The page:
Videgaray then spelled out the actions that could be considered to ensure the peso’s continued strength. First, he ruled out the government entering into more debt or raising taxes. Instead, the government will seek to reduce public spending by spending less and spending better. He said that his Ministry was seeking to break with the last 15 years, when federal budgets stayed static, with a few additions being made. As per President Peña Nieto’s instructions, the budget for 2016 will be a zero-based budget where every program could potentially be cut or reduced. Videgaray admitted that such cutbacks could impact economic growth. However, he warned that an increased deficit would be worse as it would risk reducing market confidence in Mexican public finances.
Moving on to the National Infrastructure Plan, he said the government was seeking to gain more interest from the private sector and to use mechanisms such as public-private partnerships. “We are working with the Mexican Chamber of the Construction Industry in order to review the National Infrastructure Plan and to see which projects, originally to be financed by public expenditure, could be financed instead by the private sector through licenses, public-private partnerships, or any other forms of association.” The same is happening in the energy sector where PEMEX and CFE no longer have the budget conditions to meet all their previous obligations. As such, these will have to be replaced with new mechanisms that allow the participation of the private sector through the Energy Reform.
Videgeray then added that the construction industry had been helping Mexico to recover economically, including participating greatly in the 4.6% growth rate in job creation seen from February 2014 to February 2015. This construction boom has been particular active in the central and northern regions, which have seen this sector grow by 24% and 16% in the last year. Part of the government’s strategy in this area has been to spur development financing for the construction sector, particularly the Construction Industry Financing Program with NAFIN. This fund issues loans of up to MX$15 million to SMEs, both for working capital as well as for fixed assets. It has had a very good track record so far, benefiting over 3,000 SMEs in this sector. Alongside NAFIN, Bancomext is favoring the internationalization of Mexican construction companies and with Banobras in order to generate a product that provides more liquidity to the construction companies through this bank in public sector projects from different levels of the government.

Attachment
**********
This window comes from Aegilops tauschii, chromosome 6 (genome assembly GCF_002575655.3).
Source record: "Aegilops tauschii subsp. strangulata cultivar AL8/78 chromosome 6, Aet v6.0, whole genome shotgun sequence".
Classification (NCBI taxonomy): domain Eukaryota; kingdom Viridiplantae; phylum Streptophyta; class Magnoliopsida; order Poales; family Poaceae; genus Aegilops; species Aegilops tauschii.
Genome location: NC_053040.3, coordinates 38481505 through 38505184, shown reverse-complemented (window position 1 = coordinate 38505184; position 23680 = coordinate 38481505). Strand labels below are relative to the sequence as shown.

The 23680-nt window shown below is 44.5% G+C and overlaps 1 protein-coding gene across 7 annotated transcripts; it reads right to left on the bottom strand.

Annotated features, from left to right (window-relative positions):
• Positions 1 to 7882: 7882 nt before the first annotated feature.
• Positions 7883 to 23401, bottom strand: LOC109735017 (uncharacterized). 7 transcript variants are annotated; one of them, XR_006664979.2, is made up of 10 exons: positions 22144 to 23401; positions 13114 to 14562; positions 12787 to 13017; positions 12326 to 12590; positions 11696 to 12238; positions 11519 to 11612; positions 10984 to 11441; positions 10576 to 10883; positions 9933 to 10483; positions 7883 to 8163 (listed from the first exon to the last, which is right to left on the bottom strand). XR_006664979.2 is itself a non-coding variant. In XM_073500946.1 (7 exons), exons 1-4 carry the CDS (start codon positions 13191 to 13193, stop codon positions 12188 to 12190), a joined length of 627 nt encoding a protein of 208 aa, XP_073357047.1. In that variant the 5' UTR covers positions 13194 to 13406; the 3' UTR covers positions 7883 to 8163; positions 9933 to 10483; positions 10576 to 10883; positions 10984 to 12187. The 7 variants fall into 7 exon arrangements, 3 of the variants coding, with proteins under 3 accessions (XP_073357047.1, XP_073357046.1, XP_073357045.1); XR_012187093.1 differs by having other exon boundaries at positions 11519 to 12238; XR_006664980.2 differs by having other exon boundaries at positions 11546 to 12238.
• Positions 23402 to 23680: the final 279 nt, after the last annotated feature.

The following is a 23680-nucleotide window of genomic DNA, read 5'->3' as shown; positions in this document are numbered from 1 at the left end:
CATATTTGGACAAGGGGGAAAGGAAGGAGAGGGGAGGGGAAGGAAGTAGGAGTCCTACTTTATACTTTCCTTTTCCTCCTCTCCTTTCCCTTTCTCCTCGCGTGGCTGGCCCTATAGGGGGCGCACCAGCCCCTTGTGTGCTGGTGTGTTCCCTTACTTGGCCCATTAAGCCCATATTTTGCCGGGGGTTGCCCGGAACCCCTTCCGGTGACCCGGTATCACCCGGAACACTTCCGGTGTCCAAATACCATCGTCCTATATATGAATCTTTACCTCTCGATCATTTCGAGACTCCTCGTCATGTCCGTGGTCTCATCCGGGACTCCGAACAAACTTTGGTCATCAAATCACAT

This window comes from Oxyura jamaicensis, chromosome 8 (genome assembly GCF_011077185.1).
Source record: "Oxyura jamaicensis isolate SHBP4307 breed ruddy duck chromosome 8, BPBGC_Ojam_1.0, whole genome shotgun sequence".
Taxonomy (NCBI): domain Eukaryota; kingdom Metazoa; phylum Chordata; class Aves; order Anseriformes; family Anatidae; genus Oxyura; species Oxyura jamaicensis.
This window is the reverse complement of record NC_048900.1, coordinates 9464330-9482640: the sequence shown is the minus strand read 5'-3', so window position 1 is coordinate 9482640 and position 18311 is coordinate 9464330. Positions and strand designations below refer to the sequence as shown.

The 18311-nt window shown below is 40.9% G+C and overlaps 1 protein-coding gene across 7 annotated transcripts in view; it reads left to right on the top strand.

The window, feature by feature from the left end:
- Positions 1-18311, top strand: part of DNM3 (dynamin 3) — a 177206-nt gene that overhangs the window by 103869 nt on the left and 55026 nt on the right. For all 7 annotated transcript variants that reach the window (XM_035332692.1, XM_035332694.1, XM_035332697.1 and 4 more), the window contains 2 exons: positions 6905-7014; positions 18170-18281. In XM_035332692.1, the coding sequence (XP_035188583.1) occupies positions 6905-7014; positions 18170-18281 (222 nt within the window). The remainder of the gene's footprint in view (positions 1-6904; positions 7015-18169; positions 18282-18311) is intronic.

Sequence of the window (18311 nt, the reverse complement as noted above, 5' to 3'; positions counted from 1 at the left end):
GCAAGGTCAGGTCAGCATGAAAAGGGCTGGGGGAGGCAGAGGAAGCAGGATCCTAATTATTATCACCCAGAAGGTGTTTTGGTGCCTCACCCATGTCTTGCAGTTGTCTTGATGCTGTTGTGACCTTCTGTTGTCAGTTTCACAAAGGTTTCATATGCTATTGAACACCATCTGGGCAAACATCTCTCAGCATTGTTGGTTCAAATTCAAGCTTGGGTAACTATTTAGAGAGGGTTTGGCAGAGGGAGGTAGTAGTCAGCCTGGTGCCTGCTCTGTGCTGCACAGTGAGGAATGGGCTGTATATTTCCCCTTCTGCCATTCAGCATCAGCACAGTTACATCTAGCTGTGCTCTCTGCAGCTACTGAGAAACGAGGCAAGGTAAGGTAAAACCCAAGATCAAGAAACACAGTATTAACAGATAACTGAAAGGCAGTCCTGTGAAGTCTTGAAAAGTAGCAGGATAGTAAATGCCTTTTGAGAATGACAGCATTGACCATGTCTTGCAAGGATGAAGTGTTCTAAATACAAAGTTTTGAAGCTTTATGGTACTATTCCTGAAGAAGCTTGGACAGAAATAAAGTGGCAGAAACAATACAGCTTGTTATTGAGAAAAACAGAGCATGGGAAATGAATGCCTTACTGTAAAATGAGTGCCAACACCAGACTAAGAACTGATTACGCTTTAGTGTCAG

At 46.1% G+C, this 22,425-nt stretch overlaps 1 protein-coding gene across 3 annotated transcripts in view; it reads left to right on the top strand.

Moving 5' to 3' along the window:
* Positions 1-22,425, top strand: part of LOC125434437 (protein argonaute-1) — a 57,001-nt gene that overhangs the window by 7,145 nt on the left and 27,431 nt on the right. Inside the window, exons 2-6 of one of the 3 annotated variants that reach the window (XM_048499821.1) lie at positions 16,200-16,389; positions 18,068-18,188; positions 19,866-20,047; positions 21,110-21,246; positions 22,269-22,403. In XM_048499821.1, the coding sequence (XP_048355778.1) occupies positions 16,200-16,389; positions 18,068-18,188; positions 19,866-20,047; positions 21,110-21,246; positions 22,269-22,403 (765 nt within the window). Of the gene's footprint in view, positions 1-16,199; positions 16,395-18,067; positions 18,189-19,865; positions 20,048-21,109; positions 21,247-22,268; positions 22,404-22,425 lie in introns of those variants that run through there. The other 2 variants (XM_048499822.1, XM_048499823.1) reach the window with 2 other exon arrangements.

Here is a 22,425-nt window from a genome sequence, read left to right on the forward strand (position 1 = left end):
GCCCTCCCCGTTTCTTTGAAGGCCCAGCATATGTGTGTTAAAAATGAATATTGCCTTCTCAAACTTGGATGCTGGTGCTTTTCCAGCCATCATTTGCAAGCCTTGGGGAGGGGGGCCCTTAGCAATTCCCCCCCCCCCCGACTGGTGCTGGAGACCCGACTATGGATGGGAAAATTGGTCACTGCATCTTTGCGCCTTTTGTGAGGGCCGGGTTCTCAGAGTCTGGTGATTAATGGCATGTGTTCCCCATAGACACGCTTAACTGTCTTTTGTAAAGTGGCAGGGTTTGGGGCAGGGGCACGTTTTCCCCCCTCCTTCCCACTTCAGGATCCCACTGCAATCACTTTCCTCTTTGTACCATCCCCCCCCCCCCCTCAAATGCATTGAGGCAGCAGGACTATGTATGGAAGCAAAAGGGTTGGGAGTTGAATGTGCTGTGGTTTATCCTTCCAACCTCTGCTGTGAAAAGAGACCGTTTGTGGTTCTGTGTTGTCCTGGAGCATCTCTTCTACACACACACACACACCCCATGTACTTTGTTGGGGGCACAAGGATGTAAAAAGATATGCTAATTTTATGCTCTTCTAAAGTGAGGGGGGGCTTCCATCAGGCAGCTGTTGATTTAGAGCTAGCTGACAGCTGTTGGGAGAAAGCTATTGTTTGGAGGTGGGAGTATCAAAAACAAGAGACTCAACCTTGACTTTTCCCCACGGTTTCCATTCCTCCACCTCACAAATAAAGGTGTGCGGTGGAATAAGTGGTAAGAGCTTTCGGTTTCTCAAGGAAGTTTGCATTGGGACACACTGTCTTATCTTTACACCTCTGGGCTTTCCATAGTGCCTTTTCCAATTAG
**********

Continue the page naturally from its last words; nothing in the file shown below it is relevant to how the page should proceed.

A final major topic in Videgaray’s speech was the concept of the formalization of labor, namely bringing many more Mexican workers within a structured work environment. “To this end, we have developed different strategies that are encompassed within the “Crezcamos Juntos” (Let’s Grow Together) strategy, the fundamental purpose is to increase formal employment, namely to allow workers to access benefits such as social security, healthcare coverage, daycare centers, home loans, and loans for SMEs,” he said. During the first two years of this government, workers in informal labor rate dropped 1.8%, the first such drop seen in Mexico in many years. He again singled out the construction industry for praise, saying that it had traditionally faced problems, given the temporary nature of many of its jobs. “Yet, these results show what progress can be made through particular efforts,” said Videgaray. “We will continue making the combat against informality, through the Let’s Grow Together campaign, one of the largest priorities for the government. It will have a great bearing on this country’s positioning.”